Zukunftssalon PlanetProofed: First successful event on sustainable mobility

Our first event in the PlanetProofed future salon series with the topic “Rethinking mobility, diversifying leadership”. Florian Hausmann (The Future Circle) breaks the ice with awareness exercises in the garden of the Seidlvilla. Margit Huber (The Future Circle) presents the concept from keynote speeches and subsequent audience discussion with the podium guests.

Ms. Sainida Cordes (Head of Mobility Development and Innovation Stadtwerke München) describes the important role of the Stadtwerke in the traffic transition. By 2030, the share of public transport as the mainstay is to increase from 24% (2017) to 30%, with a decrease in “motorized individual transport (MIT)” to 14% (2017: 24%). More attractive offers by networking the modes of transport such as subway, bus / tram, bicycle, e-scooter / moped play an important role. Philip Reinckens (VP ​​and GM TIER Mobility DACH) explains TIER's claim to close the gap between the public transport routes and “the last mile” to the destination. With this business model, TIER is Europe's leading micro-mobility provider in over 140 cities and 15 countries and works closely with local transport companies. In the new MVGO app from Stadtwerke München, TIER already has a share of 18% of bookings (in addition to public transport 39% and MVG Fahrrad 26%). Even if there are still a few issues to be resolved (battery, scooters parked in the wild, etc.), work is being carried out on the sustainable effect of micromobility: with measures such as 90% reuse and recycling of materials, replaceable batteries, etc., we have been able to 60% of emissions are reduced. Today, an e-scooter causes less than 50g CO2 per person km, taking into account production and use (approx. 1/3 of car emissions). 22% of TIER bookings replace journeys by car in Berlin.

Sustainable solutions need everyone's support through diversity. Birgit Gratz (Transformation Manager Airbus) and Christopher Weber-Fürst explain clearly how more femininity can be achieved in leadership. At Airbus, they created a Female Leadership Community to empower women in leadership positions. Christopher Weber-Fürst believes that women are predestined for the change from the ego to the ECO system.

In the subsequent panel discussion, Oliver Specht (The Future Circle) speaks with Sainida Cordes, Philip Reinckens, Christiane Weiss (founder of LastiBike) and Lars Sammann (Center Manager Forum Schwanthaler Höhe) about the future of a largely car-free city. Ms. Cordes sees the advantages of a traffic-calmed, green, public space that makes a lot possible. At the weekend, people from Munich like to go hiking in the mountains, why shouldn't they cover longer distances on foot during the week - when the surroundings are green? The municipal utilities are working on mobility hubs with the integration of different forms of mobility in order to optimally "orchestrate" the individual modes of transport and offer attractive, alternative solutions to cars. Lars Sammann emphasizes that retailers are also slowly rethinking. While accessibility by car used to be the top priority, today the advantages of a high quality of stay and the integration of the shopping center into the city quarters are also appreciated. A rethink is taking place. The transport of the goods continues to be a challenge. Christiane Weiss explains the LastiBike concept. Cargo bikes are only used temporarily and need a large parking space at home. Sharing “on demand” offers a good alternative. It works when it is linked to concepts such as “cooperative residential complexes” or shopping centers. How to use it still has to be learned, the concept is still too little known. TIER had fewer problems with awareness in the first cities when it started in 2018. The curiosity of customers about the new form of transport was so great and it was so easy to use that no great marketing effort was necessary. The challenges today are more the integration into the public traffic area (disturbing and lying around scooters, mindfulness towards pedestrians). A sense of proportion is important when it comes to the number of scooters, as in Munich with a limit, and cooperation with the city authorities. It was critically discussed that the scooters cannibalize public transport, for example. Ms. Cordes explains, however, that this is gladly accepted (the volume does not significantly affect the occupancy rate) in order to expand the entire mobility offer and thus to be more attractive compared to the MIT.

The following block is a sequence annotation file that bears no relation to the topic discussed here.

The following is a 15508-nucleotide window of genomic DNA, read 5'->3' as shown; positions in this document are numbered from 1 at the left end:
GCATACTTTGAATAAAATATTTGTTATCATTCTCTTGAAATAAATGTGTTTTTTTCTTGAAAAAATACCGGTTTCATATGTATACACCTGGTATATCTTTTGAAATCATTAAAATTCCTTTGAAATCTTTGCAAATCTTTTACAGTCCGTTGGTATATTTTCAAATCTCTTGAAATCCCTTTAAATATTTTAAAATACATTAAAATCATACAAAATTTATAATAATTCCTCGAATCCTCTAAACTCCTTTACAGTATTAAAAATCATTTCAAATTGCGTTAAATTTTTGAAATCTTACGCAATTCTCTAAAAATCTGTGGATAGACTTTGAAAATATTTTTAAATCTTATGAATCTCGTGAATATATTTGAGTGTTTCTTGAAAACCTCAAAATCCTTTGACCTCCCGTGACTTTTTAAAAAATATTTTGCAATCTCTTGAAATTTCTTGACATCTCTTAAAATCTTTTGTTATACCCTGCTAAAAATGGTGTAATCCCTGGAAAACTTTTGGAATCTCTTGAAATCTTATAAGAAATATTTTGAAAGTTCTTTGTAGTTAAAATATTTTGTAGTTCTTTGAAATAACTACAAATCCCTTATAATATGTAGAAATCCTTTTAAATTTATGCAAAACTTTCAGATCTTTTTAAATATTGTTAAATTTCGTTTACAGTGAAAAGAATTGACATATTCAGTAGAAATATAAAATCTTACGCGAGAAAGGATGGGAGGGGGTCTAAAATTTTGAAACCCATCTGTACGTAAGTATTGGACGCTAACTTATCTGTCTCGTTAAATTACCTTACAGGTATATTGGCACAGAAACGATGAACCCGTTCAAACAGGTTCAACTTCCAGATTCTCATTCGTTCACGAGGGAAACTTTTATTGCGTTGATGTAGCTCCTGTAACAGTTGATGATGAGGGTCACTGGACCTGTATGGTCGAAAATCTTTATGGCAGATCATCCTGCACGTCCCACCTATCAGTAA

The evening ends with further good discussions among the guests about new solutions, networking among the participants and interesting project ideas. We hope we have been able to make a difference with our event - with a positive impact on the planet and society.

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